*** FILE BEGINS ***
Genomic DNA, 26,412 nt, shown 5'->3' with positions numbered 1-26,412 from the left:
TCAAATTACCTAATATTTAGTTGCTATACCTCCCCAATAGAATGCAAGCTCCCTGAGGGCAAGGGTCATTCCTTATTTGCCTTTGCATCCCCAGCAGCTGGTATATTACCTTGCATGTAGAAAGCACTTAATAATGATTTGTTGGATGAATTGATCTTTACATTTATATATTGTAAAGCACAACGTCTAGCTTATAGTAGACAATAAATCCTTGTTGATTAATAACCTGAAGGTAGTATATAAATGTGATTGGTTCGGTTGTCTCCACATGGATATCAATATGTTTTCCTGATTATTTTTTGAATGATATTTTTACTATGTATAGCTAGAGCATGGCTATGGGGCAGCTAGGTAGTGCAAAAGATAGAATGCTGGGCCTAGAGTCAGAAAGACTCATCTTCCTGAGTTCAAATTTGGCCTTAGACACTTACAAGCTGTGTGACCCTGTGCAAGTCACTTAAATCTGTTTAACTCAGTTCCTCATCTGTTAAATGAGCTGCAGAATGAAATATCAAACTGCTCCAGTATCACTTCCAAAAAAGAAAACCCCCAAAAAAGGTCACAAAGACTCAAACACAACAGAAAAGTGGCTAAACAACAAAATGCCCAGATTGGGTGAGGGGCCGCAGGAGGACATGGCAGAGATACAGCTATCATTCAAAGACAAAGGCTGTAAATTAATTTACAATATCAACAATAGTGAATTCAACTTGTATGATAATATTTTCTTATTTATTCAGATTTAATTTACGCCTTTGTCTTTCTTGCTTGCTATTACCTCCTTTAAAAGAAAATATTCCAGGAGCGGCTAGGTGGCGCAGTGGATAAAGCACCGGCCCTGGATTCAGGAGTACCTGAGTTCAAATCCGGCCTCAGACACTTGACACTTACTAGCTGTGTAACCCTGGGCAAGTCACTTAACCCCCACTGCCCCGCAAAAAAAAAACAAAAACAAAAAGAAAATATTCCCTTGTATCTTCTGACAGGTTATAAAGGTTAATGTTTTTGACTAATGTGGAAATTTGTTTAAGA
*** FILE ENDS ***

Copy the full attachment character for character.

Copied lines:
Genomic DNA, 26,412 nt, shown 5'->3' with positions numbered 1-26,412 from the left:
TCAAATTACCTAATATTTAGTTGCTATACCTCCCCAATAGAATGCAAGCTCCCTGAGGGCAAGGGTCATTCCTTATTTGCCTTTGCATCCCCAGCAGCTGGTATATTACCTTGCATGTAGAAAGCACTTAATAATGATTTGTTGGATGAATTGATCTTTACATTTATATATTGTAAAGCACAACGTCTAGCTTATAGTAGACAATAAATCCTTGTTGATTAATAACCTGAAGGTAGTATATAAATGTGATTGGTTCGGTTGTCTCCACATGGATATCAATATGTTTTCCTGATTATTTTTTGAATGATATTTTTACTATGTATAGCTAGAGCATGGCTATGGGGCAGCTAGGTAGTGCAAAAGATAGAATGCTGGGCCTAGAGTCAGAAAGACTCATCTTCCTGAGTTCAAATTTGGCCTTAGACACTTACAAGCTGTGTGACCCTGTGCAAGTCACTTAAATCTGTTTAACTCAGTTCCTCATCTGTTAAATGAGCTGCAGAATGAAATATCAAACTGCTCCAGTATCACTTCCAAAAAAGAAAACCCCCAAAAAAGGTCACAAAGACTCAAACACAACAGAAAAGTGGCTAAACAACAAAATGCCCAGATTGGGTGAGGGGCCGCAGGAGGACATGGCAGAGATACAGCTATCATTCAAAGACAAAGGCTGTAAATTAATTTACAATATCAACAATAGTGAATTCAACTTGTATGATAATATTTTCTTATTTATTCAGATTTAATTTACGCCTTTGTCTTTCTTGCTTGCTATTACCTCCTTTAAAAGAAAATATTCCAGGAGCGGCTAGGTGGCGCAGTGGATAAAGCACCGGCCCTGGATTCAGGAGTACCTGAGTTCAAATCCGGCCTCAGACACTTGACACTTACTAGCTGTGTAACCCTGGGCAAGTCACTTAACCCCCACTGCCCCGCAAAAAAAAAACAAAAACAAAAAGAAAATATTCCCTTGTATCTTCTGACAGGTTATAAAGGTTAATGTTTTTGACTAATGTGGAAATTTGTTTAAGA